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If you’re unfamiliar with strategy, have a meta-conversation

V – so Adrian, following on from the previous blogs, perhaps you could bring us up to date with the work on the mental health strategy?

M – don’t tell me, some terrible meetings and nobody understands your tortured genius.

A – of course.  But actually, maybe you’re right – perhaps I do spend too much time complaining, particularly about how meetings are run.

V – well perhaps you could just outline what’s actually happened first?  Then we can consider some sort of critique, but maybe keep it positive.

A – OK, well there was a second meeting of the action group.  They asked for agenda items in advance, which was good.  I emailed a couple of suggestions and they were included.  In my email I also mentioned the need to produce an action plan, but noted that someone had already been deputed to produce one.  In fact that person wasn’t at the meeting and there was no report on progress.  Instead it was announced that after the meeting, two people would sit down and produce the presentation that the Health and Wellbeing Board had requested, which would set out an action plan for the next few years.

That presentation was sent round about a week later.  I replied in some detail on it, copying everyone in, suggesting things that should be changed.  I subsequently heard that two others had replied but not copied everyone in.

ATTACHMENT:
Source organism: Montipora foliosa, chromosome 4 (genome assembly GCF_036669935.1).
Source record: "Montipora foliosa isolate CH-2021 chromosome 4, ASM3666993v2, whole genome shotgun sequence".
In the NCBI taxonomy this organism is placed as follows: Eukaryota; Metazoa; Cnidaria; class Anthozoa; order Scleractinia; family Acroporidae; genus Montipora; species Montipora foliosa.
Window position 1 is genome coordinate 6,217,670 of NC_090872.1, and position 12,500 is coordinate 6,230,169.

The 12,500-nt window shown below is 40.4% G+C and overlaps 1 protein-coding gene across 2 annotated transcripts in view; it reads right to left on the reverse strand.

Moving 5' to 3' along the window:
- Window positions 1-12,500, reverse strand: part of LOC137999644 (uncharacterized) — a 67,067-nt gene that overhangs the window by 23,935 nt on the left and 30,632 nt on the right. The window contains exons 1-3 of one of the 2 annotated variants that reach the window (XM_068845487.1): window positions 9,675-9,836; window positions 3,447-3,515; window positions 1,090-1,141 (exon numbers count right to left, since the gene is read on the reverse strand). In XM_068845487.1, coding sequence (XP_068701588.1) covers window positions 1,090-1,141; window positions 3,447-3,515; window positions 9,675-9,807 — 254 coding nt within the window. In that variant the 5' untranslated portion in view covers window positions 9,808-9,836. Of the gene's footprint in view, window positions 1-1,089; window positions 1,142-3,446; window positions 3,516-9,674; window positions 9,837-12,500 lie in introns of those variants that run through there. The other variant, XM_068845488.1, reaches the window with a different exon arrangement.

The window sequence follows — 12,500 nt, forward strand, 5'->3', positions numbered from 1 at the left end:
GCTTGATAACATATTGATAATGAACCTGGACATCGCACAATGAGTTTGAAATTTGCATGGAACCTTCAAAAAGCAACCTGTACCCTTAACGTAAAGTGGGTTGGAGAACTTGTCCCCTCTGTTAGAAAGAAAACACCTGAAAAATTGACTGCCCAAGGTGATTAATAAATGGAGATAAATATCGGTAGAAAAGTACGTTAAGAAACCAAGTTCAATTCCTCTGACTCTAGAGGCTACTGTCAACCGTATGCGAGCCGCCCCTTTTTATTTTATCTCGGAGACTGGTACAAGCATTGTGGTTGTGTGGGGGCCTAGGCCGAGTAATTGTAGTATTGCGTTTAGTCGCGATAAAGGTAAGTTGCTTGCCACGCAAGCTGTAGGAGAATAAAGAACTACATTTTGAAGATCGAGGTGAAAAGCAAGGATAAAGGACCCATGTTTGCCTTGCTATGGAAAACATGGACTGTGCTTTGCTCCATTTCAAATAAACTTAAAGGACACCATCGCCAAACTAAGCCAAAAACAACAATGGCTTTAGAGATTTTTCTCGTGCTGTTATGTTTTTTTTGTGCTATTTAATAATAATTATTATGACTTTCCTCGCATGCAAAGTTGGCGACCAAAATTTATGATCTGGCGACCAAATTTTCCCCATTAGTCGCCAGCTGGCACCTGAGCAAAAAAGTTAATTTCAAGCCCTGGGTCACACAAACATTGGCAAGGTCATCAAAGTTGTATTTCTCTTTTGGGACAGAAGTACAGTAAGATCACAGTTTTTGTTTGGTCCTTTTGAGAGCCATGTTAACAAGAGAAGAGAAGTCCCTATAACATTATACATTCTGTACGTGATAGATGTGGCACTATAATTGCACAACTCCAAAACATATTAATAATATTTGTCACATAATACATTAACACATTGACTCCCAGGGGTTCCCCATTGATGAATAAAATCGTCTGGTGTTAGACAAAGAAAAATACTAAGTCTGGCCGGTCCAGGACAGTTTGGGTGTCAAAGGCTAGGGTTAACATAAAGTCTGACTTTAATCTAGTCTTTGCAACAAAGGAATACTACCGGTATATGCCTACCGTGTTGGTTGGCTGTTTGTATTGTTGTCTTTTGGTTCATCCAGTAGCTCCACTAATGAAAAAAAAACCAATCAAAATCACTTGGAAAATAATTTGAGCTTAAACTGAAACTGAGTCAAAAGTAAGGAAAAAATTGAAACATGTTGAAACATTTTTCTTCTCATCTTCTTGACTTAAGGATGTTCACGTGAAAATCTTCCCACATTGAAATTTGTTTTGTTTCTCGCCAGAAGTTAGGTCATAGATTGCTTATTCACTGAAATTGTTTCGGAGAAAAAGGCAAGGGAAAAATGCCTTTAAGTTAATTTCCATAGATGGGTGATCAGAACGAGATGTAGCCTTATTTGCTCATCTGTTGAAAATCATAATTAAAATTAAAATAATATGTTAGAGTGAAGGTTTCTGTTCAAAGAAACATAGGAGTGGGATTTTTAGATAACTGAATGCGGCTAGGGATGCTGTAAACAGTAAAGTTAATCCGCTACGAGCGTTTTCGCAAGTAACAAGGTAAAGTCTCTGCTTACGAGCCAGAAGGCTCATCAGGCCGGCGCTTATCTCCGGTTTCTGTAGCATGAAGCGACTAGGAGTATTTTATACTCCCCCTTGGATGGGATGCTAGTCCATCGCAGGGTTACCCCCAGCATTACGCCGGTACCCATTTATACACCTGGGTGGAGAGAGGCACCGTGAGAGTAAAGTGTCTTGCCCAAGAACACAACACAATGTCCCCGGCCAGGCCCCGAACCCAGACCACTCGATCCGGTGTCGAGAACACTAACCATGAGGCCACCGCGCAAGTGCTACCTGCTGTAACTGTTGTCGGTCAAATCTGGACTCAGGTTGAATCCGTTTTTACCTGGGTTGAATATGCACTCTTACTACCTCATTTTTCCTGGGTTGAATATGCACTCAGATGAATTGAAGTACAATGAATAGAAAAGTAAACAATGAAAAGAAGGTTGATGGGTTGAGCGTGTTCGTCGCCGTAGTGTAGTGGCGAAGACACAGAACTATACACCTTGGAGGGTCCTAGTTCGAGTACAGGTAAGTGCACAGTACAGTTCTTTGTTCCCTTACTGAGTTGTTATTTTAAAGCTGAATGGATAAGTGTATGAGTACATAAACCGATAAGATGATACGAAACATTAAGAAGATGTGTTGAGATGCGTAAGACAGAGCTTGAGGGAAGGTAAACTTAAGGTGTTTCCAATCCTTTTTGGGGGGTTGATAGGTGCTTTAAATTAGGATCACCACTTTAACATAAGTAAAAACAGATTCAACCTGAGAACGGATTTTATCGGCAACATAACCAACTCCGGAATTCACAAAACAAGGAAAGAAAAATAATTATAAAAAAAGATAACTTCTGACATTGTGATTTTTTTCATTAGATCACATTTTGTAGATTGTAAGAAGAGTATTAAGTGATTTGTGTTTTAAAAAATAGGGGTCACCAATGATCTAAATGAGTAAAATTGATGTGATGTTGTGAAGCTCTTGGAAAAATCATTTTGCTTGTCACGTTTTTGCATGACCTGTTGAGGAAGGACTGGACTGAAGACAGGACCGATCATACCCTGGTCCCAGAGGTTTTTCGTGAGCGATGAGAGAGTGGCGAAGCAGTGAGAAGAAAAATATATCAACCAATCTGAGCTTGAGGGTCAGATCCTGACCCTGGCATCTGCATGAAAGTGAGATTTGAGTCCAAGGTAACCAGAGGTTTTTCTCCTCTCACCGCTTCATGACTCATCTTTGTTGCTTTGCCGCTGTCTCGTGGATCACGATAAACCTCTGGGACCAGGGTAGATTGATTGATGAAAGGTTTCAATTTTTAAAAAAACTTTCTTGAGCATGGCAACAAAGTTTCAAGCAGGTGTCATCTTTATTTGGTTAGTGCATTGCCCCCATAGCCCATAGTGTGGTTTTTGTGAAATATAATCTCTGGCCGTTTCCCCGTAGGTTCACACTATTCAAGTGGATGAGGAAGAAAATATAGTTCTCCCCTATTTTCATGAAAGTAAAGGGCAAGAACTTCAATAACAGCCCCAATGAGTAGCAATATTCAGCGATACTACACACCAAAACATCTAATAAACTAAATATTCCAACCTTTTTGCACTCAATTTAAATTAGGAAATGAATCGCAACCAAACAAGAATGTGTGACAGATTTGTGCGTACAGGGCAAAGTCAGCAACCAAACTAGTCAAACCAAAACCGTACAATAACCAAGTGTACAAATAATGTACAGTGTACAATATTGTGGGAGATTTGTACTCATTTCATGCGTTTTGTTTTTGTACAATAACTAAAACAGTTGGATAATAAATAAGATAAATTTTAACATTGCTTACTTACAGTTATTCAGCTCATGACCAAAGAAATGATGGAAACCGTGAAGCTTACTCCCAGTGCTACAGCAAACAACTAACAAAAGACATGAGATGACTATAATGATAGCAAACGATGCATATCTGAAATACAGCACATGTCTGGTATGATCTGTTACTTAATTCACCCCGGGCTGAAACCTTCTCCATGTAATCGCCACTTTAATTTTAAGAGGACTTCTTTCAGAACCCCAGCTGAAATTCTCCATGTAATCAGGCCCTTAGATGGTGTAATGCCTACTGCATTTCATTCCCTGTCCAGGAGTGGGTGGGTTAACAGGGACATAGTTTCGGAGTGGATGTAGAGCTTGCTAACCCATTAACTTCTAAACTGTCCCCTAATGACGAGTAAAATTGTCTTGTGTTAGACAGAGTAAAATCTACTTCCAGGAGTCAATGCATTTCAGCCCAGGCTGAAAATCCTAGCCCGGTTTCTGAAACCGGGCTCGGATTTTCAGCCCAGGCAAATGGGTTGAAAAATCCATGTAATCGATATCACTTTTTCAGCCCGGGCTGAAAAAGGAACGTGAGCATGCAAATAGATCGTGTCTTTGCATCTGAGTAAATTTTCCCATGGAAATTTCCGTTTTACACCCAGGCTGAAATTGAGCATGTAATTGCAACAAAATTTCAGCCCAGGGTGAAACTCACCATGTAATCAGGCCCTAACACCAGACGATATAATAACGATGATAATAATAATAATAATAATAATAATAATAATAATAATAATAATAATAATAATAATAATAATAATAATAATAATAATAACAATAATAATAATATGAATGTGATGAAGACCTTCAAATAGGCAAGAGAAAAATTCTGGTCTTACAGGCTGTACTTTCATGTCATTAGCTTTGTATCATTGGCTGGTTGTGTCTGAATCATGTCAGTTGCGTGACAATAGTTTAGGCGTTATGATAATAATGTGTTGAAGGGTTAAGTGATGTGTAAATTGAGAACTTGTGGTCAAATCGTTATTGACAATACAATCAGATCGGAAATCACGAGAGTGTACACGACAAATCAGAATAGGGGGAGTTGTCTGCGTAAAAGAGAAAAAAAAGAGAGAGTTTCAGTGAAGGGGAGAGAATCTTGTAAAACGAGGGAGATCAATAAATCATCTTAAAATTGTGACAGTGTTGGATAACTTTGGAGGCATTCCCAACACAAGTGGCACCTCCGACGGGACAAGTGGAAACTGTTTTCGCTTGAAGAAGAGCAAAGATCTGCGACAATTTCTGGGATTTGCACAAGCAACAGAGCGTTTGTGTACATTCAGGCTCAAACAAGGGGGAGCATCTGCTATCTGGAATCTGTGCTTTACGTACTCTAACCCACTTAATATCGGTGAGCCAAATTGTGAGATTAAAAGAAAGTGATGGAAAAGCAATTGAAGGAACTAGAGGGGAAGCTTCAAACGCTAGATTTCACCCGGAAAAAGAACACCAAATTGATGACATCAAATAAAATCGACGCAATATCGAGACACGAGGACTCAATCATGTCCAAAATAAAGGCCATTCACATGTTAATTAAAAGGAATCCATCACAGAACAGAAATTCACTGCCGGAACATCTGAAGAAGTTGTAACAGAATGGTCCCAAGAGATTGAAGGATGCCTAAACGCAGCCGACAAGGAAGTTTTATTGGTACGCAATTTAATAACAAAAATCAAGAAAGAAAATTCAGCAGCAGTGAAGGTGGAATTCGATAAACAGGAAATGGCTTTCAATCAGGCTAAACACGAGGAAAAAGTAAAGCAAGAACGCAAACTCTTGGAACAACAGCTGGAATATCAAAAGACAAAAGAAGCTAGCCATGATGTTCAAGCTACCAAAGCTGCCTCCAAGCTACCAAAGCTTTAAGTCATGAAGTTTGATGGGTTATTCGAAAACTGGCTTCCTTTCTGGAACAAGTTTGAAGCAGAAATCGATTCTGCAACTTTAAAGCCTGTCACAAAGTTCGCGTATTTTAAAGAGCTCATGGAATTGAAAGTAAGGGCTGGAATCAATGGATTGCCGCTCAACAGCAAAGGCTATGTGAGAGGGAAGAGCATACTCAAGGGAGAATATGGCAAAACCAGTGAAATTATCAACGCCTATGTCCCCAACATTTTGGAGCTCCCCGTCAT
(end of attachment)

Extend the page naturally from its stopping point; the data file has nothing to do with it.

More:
There have also been a few one-to-one discussions about it.

So we wait to see what the response is.

V – hmm, doesn’t sound too bad, though maybe not ideal, but it’s a bit hard to tell.  So do you want to give us your critique?

M – your very ‘positive’ critique.

A – I won’t say too much about the meeting.  It was more focussed and there was a reflection session at the end, which I think was good.

I think ideally there should have been some discussion in the meeting about the action plan and the presentation, even if some people were then delegated to actually produce it.  To be fair, perhaps the chair was trying to avoid lots of general discussion not getting anywhere.  And even if the first draft of the presentation wasn’t perfect, I suppose there was opportunity to suggest changes by email.

V – So standing back and trying to learn the lessons, perhaps seeing this as an example of co-ordination and partnership working more generally, what do you think should have happened?

A – I think there should have been more of a focus, from the first meeting onwards, on what the group was supposed to be doing – which was to develop an action plan for the next year or so.

V – that’s still quite specific to this particular situation.  Any more general lessons?

A – well, I suppose it would be to have the meta-discussions.

M – I don’t believe it.  Not ‘just get on and do the job’ but ‘meta-discussions’, whatever the fu-

V – Mal!

M – whatever the devil they are.

A – I suppose all I meant was that if you’ve got a task which is new, difficult or not within the expertise of the group, it makes sense to think about and discuss what you’re trying to do and the best way to do it.

M – from the pretentious to the bleeding obvious in one fell swoop.  Is that the best the tortured genius can come up with?

A – well, yes, I suppose so.  I’ll keep thinking about it, but yes, that’s my main learning point this time.  And maybe it’s not so obvious, since a group of quite senior and capable people didn’t actually do it.

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